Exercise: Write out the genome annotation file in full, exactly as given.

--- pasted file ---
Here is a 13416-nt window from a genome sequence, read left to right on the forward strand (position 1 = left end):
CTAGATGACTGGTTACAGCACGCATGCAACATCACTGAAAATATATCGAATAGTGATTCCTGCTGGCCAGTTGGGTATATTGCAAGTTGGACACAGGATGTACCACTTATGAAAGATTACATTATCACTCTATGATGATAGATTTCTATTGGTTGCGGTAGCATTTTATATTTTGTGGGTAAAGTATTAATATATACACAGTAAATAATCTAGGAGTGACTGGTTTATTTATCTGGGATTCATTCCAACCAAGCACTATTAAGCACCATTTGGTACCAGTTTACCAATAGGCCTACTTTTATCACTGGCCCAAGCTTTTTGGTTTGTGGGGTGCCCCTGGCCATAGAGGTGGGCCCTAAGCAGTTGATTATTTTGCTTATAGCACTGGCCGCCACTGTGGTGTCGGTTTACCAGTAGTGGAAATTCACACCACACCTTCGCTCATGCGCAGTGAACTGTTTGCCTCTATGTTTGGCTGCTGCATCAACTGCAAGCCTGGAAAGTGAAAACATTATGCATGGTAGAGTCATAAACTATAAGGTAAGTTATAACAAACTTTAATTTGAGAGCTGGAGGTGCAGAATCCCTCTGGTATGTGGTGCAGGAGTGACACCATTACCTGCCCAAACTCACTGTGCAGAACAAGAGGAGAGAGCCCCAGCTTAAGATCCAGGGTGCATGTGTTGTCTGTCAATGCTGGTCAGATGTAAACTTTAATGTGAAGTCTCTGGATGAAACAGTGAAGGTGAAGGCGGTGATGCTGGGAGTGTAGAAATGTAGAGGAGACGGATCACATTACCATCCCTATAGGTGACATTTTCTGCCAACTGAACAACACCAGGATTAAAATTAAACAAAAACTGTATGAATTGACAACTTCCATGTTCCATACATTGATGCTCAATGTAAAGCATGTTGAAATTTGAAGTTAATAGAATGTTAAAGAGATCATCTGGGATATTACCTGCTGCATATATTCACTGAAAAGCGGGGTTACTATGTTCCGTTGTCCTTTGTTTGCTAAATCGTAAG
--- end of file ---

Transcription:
Here is a 13416-nt window from a genome sequence, read left to right on the forward strand (position 1 = left end):
CTAGATGACTGGTTACAGCACGCATGCAACATCACTGAAAATATATCGAATAGTGATTCCTGCTGGCCAGTTGGGTATATTGCAAGTTGGACACAGGATGTACCACTTATGAAAGATTACATTATCACTCTATGATGATAGATTTCTATTGGTTGCGGTAGCATTTTATATTTTGTGGGTAAAGTATTAATATATACACAGTAAATAATCTAGGAGTGACTGGTTTATTTATCTGGGATTCATTCCAACCAAGCACTATTAAGCACCATTTGGTACCAGTTTACCAATAGGCCTACTTTTATCACTGGCCCAAGCTTTTTGGTTTGTGGGGTGCCCCTGGCCATAGAGGTGGGCCCTAAGCAGTTGATTATTTTGCTTATAGCACTGGCCGCCACTGTGGTGTCGGTTTACCAGTAGTGGAAATTCACACCACACCTTCGCTCATGCGCAGTGAACTGTTTGCCTCTATGTTTGGCTGCTGCATCAACTGCAAGCCTGGAAAGTGAAAACATTATGCATGGTAGAGTCATAAACTATAAGGTAAGTTATAACAAACTTTAATTTGAGAGCTGGAGGTGCAGAATCCCTCTGGTATGTGGTGCAGGAGTGACACCATTACCTGCCCAAACTCACTGTGCAGAACAAGAGGAGAGAGCCCCAGCTTAAGATCCAGGGTGCATGTGTTGTCTGTCAATGCTGGTCAGATGTAAACTTTAATGTGAAGTCTCTGGATGAAACAGTGAAGGTGAAGGCGGTGATGCTGGGAGTGTAGAAATGTAGAGGAGACGGATCACATTACCATCCCTATAGGTGACATTTTCTGCCAACTGAACAACACCAGGATTAAAATTAAACAAAAACTGTATGAATTGACAACTTCCATGTTCCATACATTGATGCTCAATGTAAAGCATGTTGAAATTTGAAGTTAATAGAATGTTAAAGAGATCATCTGGGATATTACCTGCTGCATATATTCACTGAAAAGCGGGGTTACTATGTTCCGTTGTCCTTTGTTTGCTAAATCGTAAG